On 1 December 1959, the twelve countries that had stations in Antarctica during the IGY finally came to an agreement. All territorial claims were put on hold: no new claims were to be submitted, no existing claims would be rejected. In addition, future activities would have no relevance for existing claims. Antarctica would be demilitarised and free of nuclear weapons – for humanity and for science. The Antarctic Treaty also had a provision stating that it could be renegotiated in 30 years’ time. Norwegian negotiators had a hard time accepting this but eventually signed the treaty.
Norway sat in the innermost circle, as a claimant and as one of the twelve countries that had signed the treaty. Its position “as one of the twelve” was entirely due to Norway’s presence on the continent during the IGY.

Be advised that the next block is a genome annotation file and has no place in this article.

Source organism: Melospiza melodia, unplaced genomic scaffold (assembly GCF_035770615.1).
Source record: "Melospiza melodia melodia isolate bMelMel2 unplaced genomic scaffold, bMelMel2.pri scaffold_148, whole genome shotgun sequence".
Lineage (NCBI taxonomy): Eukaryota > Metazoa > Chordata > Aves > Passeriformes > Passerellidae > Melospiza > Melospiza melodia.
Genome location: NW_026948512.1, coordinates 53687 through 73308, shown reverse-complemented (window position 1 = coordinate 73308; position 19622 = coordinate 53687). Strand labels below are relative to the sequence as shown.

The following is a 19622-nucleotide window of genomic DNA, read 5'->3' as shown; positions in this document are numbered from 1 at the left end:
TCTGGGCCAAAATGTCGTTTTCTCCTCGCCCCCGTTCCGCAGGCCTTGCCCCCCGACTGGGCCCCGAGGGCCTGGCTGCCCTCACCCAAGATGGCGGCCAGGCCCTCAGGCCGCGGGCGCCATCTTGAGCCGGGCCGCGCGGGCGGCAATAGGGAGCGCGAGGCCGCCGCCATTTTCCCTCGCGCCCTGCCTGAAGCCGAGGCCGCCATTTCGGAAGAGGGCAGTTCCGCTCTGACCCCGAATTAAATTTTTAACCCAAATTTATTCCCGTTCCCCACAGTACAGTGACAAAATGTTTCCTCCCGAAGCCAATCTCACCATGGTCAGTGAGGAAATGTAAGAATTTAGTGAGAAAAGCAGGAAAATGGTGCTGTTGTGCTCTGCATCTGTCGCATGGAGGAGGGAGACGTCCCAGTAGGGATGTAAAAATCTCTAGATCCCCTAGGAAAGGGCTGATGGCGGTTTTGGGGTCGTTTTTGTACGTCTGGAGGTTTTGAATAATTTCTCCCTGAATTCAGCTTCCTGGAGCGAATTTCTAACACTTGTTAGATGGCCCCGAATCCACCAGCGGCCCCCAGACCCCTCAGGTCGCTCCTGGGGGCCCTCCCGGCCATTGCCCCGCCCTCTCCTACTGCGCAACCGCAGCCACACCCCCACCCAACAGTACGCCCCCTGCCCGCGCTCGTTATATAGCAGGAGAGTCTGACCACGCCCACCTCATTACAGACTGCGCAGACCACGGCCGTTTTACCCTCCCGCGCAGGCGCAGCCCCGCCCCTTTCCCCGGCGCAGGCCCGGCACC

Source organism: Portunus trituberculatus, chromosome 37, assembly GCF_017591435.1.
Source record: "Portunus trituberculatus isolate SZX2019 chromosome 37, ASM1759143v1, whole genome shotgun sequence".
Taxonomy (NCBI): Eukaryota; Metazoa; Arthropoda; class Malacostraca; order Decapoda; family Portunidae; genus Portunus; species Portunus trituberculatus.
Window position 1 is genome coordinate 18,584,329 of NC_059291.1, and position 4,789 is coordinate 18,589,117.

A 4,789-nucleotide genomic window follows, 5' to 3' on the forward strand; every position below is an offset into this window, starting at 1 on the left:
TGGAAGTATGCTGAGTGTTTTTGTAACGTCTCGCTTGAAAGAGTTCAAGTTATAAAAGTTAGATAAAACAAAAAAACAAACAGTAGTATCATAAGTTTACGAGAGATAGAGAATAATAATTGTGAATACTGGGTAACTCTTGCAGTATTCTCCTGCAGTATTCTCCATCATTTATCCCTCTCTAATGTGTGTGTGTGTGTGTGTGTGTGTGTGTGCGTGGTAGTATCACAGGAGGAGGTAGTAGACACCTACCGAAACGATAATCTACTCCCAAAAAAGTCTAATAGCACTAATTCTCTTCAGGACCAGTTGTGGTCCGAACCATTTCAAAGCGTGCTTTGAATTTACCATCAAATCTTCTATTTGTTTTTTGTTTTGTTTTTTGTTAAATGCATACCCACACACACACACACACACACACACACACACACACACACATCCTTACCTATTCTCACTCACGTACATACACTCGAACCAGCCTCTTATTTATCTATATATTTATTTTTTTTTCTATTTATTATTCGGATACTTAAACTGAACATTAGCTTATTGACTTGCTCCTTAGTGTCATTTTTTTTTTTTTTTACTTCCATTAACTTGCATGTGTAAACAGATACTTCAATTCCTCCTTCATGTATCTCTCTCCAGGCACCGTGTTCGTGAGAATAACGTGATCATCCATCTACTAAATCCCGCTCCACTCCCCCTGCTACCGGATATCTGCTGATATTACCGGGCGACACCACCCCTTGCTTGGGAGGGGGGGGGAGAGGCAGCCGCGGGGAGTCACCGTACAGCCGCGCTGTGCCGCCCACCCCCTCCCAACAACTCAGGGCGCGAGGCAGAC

The Antarctic Treaty led to a change in Norwegian interest in the southern continent. When expedition leader Sigurd Helle returned home with his men in early 1960, he was thanked by Foreign Minister Hallvard Lange – who breathed a sigh of relief and said that Norway could now take a break from Antarctica.
Tore Gjelsvik, the newly appointed director of the Norwegian Polar Institute, also hoped Norway’s polar scientists could “rest on their oars” after the relatively major efforts in Antarctica during the 1950s. But he soon changed his tune. After meeting the treaty’s other member countries, he wrote: “If we want Dronning Maud Land to keep its Norwegian character, we must resume our activities in the field as soon as possible.” However, many decades would pass, and it wasn’t until the Antarctic Treaty’s first thirty-year period began to approach its expiration date that Gjelsvik received political support for a renewed focus on Antarctica. And in 1989, construction began on the permanent Norwegian Antarctic research station Troll – in part to strengthen Norway’s position within the Antarctic Treaty.